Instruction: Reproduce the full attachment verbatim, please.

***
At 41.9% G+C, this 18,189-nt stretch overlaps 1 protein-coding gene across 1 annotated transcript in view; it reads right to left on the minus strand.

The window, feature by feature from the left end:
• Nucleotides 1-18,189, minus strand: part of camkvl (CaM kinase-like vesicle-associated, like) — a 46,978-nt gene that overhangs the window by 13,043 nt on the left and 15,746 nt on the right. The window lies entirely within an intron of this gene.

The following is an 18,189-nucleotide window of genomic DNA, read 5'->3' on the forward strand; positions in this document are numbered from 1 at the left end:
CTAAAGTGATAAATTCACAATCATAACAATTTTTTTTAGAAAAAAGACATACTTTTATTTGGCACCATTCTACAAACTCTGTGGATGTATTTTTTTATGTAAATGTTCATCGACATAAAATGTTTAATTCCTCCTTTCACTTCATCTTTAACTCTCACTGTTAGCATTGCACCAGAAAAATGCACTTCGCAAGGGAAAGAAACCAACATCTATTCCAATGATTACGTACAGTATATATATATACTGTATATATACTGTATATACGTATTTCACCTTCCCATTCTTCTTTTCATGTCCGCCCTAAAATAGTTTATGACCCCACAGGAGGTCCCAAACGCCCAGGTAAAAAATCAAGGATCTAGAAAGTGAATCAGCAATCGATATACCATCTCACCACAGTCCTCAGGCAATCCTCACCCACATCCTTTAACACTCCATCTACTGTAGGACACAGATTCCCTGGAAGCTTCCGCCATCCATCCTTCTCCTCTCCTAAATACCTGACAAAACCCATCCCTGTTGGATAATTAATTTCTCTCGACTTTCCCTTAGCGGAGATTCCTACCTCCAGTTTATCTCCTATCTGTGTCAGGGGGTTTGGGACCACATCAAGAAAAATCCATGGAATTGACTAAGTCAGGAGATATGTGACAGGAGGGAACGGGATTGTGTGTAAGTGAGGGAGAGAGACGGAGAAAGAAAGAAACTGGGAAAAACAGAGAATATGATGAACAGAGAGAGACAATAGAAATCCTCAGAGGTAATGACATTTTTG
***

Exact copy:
At 41.9% G+C, this 18,189-nt stretch overlaps 1 protein-coding gene across 1 annotated transcript in view; it reads right to left on the minus strand.

The window, feature by feature from the left end:
• Nucleotides 1-18,189, minus strand: part of camkvl (CaM kinase-like vesicle-associated, like) — a 46,978-nt gene that overhangs the window by 13,043 nt on the left and 15,746 nt on the right. The window lies entirely within an intron of this gene.

The following is an 18,189-nucleotide window of genomic DNA, read 5'->3' on the forward strand; positions in this document are numbered from 1 at the left end:
CTAAAGTGATAAATTCACAATCATAACAATTTTTTTTAGAAAAAAGACATACTTTTATTTGGCACCATTCTACAAACTCTGTGGATGTATTTTTTTATGTAAATGTTCATCGACATAAAATGTTTAATTCCTCCTTTCACTTCATCTTTAACTCTCACTGTTAGCATTGCACCAGAAAAATGCACTTCGCAAGGGAAAGAAACCAACATCTATTCCAATGATTACGTACAGTATATATATATACTGTATATATACTGTATATACGTATTTCACCTTCCCATTCTTCTTTTCATGTCCGCCCTAAAATAGTTTATGACCCCACAGGAGGTCCCAAACGCCCAGGTAAAAAATCAAGGATCTAGAAAGTGAATCAGCAATCGATATACCATCTCACCACAGTCCTCAGGCAATCCTCACCCACATCCTTTAACACTCCATCTACTGTAGGACACAGATTCCCTGGAAGCTTCCGCCATCCATCCTTCTCCTCTCCTAAATACCTGACAAAACCCATCCCTGTTGGATAATTAATTTCTCTCGACTTTCCCTTAGCGGAGATTCCTACCTCCAGTTTATCTCCTATCTGTGTCAGGGGGTTTGGGACCACATCAAGAAAAATCCATGGAATTGACTAAGTCAGGAGATATGTGACAGGAGGGAACGGGATTGTGTGTAAGTGAGGGAGAGAGACGGAGAAAGAAAGAAACTGGGAAAAACAGAGAATATGATGAACAGAGAGAGACAATAGAAATCCTCAGAGGTAATGACATTTTTG